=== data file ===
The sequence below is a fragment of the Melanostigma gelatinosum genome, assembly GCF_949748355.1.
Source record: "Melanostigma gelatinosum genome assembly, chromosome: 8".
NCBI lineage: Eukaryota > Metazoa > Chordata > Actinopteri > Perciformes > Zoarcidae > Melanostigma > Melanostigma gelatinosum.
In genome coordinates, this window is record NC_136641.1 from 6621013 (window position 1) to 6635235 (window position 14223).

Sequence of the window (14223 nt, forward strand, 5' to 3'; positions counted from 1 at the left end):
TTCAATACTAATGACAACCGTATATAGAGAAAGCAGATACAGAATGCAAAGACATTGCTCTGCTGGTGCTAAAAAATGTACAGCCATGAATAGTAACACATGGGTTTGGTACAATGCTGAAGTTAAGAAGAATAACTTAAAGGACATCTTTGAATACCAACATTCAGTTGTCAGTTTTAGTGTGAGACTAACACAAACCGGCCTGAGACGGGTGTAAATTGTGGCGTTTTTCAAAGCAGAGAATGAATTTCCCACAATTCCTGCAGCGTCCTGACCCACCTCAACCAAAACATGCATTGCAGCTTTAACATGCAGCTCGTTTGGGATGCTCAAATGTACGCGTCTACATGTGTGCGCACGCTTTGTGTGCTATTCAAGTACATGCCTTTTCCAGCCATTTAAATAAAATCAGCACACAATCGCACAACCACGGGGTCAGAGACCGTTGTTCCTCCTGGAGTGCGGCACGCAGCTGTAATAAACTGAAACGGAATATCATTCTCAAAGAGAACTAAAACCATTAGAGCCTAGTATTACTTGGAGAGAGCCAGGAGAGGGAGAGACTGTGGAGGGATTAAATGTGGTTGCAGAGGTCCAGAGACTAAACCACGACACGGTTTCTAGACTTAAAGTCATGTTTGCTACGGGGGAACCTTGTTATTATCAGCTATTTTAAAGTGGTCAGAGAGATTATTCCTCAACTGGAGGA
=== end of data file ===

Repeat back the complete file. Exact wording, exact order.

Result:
The sequence below is a fragment of the Melanostigma gelatinosum genome, assembly GCF_949748355.1.
Source record: "Melanostigma gelatinosum genome assembly, chromosome: 8".
NCBI lineage: Eukaryota > Metazoa > Chordata > Actinopteri > Perciformes > Zoarcidae > Melanostigma > Melanostigma gelatinosum.
In genome coordinates, this window is record NC_136641.1 from 6621013 (window position 1) to 6635235 (window position 14223).

Sequence of the window (14223 nt, forward strand, 5' to 3'; positions counted from 1 at the left end):
TTCAATACTAATGACAACCGTATATAGAGAAAGCAGATACAGAATGCAAAGACATTGCTCTGCTGGTGCTAAAAAATGTACAGCCATGAATAGTAACACATGGGTTTGGTACAATGCTGAAGTTAAGAAGAATAACTTAAAGGACATCTTTGAATACCAACATTCAGTTGTCAGTTTTAGTGTGAGACTAACACAAACCGGCCTGAGACGGGTGTAAATTGTGGCGTTTTTCAAAGCAGAGAATGAATTTCCCACAATTCCTGCAGCGTCCTGACCCACCTCAACCAAAACATGCATTGCAGCTTTAACATGCAGCTCGTTTGGGATGCTCAAATGTACGCGTCTACATGTGTGCGCACGCTTTGTGTGCTATTCAAGTACATGCCTTTTCCAGCCATTTAAATAAAATCAGCACACAATCGCACAACCACGGGGTCAGAGACCGTTGTTCCTCCTGGAGTGCGGCACGCAGCTGTAATAAACTGAAACGGAATATCATTCTCAAAGAGAACTAAAACCATTAGAGCCTAGTATTACTTGGAGAGAGCCAGGAGAGGGAGAGACTGTGGAGGGATTAAATGTGGTTGCAGAGGTCCAGAGACTAAACCACGACACGGTTTCTAGACTTAAAGTCATGTTTGCTACGGGGGAACCTTGTTATTATCAGCTATTTTAAAGTGGTCAGAGAGATTATTCCTCAACTGGAGGA